Paris’ Women Artists, Photographed in the Intimacy of their Studios

anothermag.com, September 2018

The artist’s studio is a private, intimate and fruitful space – as French photographerVincent Ferrané’s new series Visitor demonstrates with charm and nuance. Over the course of a year, he photographed 17 emerging female artists in their ateliers in Paris, working across the disciplines of painting, sculpture, installation and performance. Now, the resulting series comprises a book, set to be published by Libraryman on September ­­22.
Gender has its part to play in Visitor, but it feels secondary to the work Ferrané’s lens trains upon, which is in various stages of being made. Instead, the photographer documents process, gesture, tools, and the relationship between the bodies of his subjects and the work they are creating. He describes himself as an “active spectactor”, or a “studio guest” – he is engaged yet distanced, opening up an honest dialogue and capturing “the energy, the tension and the commitment” of his subjects.
The art world has long been under scrutiny for its underrepresentation of women: women artists constitute only three to five percent of major permanent collections in the US and Europe, and just 30 percent of artists represented by commercial galleries are women, according to the National Museum of Women in the Arts. Ahead of the book launch, we speak to Ferrané to find out more about this significant and alluring series.

On his reasons for starting Visitor “The idea for the project occurred after reading Linda Nochlin’s scathing statement on art history and institutions in her 1971 pioneering essay, Why Have There Been No Great Women Artists? She explained how, in the past, the conditions of the artworks produced by women artists – as in the social, institutional and economic context – did not allow the necessary support. This past, despite a change in the law and mentalities, still has repercussions. So the main driver of the project was based around this thought: what is the situation like now in Paris?”
On finding his subjects… “Several of the book’s artists happen to be my friends. When I asked them if being a woman intervened at all in their artistic life, I was surprised at the variety of responses. One of them said that when she is in her studio, she is simply an artist and that being a woman doesn’t impact her in any way. Another one, on the contrary, explained that it is an essential element she never forgets, placing it strategically at the centre of her work.”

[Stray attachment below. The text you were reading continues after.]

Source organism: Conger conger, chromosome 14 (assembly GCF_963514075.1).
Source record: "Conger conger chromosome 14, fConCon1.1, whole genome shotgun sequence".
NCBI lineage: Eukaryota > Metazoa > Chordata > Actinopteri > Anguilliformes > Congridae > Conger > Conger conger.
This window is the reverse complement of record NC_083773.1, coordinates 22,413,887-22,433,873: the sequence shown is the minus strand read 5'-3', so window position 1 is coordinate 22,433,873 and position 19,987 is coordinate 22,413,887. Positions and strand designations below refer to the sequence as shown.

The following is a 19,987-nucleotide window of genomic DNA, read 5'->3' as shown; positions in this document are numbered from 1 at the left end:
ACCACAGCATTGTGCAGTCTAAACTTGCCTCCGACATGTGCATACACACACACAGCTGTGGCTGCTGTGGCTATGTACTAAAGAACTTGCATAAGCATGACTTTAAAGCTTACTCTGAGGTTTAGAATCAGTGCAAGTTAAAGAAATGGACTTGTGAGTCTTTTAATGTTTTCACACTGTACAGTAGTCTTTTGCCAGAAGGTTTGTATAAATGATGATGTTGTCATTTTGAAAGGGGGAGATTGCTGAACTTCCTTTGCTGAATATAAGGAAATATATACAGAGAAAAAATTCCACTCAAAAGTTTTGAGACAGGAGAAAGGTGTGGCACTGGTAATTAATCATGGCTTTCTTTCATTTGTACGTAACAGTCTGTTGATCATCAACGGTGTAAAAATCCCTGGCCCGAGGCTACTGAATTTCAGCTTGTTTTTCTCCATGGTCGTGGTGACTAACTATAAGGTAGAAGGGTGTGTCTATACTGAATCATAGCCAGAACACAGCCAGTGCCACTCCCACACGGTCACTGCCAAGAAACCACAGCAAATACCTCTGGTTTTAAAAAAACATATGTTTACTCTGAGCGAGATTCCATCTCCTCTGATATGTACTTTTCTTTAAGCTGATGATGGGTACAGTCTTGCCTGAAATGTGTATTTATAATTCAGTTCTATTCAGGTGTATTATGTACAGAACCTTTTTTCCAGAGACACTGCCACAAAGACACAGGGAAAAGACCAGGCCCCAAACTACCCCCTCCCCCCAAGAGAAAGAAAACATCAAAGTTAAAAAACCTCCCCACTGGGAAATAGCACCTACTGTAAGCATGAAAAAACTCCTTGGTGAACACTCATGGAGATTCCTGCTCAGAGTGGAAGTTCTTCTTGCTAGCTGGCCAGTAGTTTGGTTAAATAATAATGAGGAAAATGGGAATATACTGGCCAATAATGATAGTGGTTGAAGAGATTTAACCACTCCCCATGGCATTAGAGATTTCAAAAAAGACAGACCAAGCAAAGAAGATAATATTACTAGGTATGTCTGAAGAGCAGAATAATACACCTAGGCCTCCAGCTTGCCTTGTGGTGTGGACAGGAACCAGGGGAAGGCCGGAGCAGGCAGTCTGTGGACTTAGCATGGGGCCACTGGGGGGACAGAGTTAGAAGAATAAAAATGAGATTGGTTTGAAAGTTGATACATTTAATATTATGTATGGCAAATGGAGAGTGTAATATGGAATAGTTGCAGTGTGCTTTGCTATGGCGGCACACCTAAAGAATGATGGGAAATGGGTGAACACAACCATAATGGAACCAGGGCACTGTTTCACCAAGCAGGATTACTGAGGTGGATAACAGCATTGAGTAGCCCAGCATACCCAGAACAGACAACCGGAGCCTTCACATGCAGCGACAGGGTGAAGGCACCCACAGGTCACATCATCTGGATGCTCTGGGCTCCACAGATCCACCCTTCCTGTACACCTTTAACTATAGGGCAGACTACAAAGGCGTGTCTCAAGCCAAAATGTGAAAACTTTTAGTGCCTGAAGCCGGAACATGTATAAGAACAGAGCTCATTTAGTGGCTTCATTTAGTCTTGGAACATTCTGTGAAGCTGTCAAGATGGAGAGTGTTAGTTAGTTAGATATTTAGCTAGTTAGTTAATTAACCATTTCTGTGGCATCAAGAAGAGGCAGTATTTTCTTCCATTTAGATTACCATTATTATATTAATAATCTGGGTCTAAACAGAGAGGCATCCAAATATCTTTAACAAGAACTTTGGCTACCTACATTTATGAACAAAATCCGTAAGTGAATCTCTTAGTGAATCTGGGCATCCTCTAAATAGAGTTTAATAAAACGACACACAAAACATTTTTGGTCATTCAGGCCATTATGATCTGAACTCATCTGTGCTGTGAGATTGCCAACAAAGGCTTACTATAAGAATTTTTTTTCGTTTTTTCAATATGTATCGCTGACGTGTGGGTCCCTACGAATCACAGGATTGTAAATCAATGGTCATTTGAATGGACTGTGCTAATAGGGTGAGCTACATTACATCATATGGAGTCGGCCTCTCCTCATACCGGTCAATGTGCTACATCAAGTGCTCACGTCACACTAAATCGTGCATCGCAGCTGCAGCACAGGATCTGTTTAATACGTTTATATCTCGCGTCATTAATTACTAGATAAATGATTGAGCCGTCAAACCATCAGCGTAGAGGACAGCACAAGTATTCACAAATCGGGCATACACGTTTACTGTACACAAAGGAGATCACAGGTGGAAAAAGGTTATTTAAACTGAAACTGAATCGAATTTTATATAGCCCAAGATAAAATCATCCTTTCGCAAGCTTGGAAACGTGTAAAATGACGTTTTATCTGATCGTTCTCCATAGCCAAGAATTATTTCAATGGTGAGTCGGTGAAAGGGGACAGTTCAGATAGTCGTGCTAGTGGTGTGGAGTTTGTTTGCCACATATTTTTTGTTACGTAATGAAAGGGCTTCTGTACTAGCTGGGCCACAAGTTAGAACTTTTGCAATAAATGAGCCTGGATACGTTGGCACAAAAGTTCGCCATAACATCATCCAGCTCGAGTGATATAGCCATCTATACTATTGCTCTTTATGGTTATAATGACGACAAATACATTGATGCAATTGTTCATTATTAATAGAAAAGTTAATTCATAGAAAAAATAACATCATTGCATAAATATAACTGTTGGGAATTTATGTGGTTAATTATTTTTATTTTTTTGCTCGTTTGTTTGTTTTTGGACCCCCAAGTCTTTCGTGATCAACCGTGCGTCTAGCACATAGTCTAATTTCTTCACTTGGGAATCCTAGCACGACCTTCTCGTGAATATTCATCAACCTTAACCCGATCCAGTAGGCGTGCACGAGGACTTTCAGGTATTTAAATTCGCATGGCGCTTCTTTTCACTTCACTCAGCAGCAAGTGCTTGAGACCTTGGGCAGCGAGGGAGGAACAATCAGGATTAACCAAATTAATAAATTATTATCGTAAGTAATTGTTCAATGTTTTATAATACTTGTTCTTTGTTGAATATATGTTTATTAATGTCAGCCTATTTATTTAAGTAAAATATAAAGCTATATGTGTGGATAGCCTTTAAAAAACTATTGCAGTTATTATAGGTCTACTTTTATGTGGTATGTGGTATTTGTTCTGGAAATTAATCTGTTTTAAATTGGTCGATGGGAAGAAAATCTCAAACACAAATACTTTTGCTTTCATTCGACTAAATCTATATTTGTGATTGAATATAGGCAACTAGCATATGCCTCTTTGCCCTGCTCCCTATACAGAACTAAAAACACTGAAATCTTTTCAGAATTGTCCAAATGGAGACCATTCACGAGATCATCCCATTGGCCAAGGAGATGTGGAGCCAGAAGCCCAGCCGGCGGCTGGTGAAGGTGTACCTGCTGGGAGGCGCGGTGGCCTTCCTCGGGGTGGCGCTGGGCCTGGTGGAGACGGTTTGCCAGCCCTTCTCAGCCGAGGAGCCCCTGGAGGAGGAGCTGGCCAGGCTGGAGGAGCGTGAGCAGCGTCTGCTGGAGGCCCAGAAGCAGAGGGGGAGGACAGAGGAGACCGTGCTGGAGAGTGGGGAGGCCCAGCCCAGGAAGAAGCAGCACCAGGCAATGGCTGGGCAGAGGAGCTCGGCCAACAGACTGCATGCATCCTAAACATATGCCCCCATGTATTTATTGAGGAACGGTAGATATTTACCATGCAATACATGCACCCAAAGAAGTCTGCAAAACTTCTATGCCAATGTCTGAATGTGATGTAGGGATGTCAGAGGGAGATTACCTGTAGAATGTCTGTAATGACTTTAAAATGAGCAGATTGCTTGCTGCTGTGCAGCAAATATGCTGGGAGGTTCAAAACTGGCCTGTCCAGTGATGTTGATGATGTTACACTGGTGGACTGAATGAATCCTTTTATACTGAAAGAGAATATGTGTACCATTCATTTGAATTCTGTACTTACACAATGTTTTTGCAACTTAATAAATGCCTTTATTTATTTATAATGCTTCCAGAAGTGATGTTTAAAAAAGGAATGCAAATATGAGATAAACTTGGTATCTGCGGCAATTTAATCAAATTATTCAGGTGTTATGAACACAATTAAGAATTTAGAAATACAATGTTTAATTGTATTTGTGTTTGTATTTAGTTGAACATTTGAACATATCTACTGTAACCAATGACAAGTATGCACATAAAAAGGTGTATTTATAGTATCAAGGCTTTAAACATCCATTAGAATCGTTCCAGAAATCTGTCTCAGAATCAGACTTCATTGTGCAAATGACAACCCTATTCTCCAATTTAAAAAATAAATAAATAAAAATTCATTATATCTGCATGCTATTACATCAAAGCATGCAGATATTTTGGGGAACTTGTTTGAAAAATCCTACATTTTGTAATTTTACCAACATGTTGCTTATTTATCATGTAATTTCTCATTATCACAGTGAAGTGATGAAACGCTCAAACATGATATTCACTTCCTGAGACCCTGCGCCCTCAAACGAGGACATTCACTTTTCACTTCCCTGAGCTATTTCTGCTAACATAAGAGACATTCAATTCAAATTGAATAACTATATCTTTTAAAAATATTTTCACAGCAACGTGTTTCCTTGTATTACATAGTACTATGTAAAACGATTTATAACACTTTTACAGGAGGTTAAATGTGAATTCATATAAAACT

On his role as a male photographer… “I use my position as a ‘visitor’, as a stranger we recognise and whose presence is accepted – I am both the photographer and the male, a guest in a universe. It is this position that is interesting to me. I do not produce an objective document in order to answer what is a good or bad representation of gender, but rather to show the plurality of practices and approaches for these specific women artists.”
On gender and art… “I think that gender is, above all, a social construct but it is also very dynamic. Art is not done in an ivory tower cut off from society or history; in Western art, for a long time the universal artistic scope has been associated with the masculine. Feminine or feminist art has thus historically imposed itself by fight and by contrast. So can being a woman be considered as one element among others? When it can sometimes be essential, especially for the artists who have strategically chosen to place it as the centre of their creation, and sometimes secondary or incidental? It is the choice of freedom that must be pursued.”

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Ayla Angelos

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    Ayla Angelos
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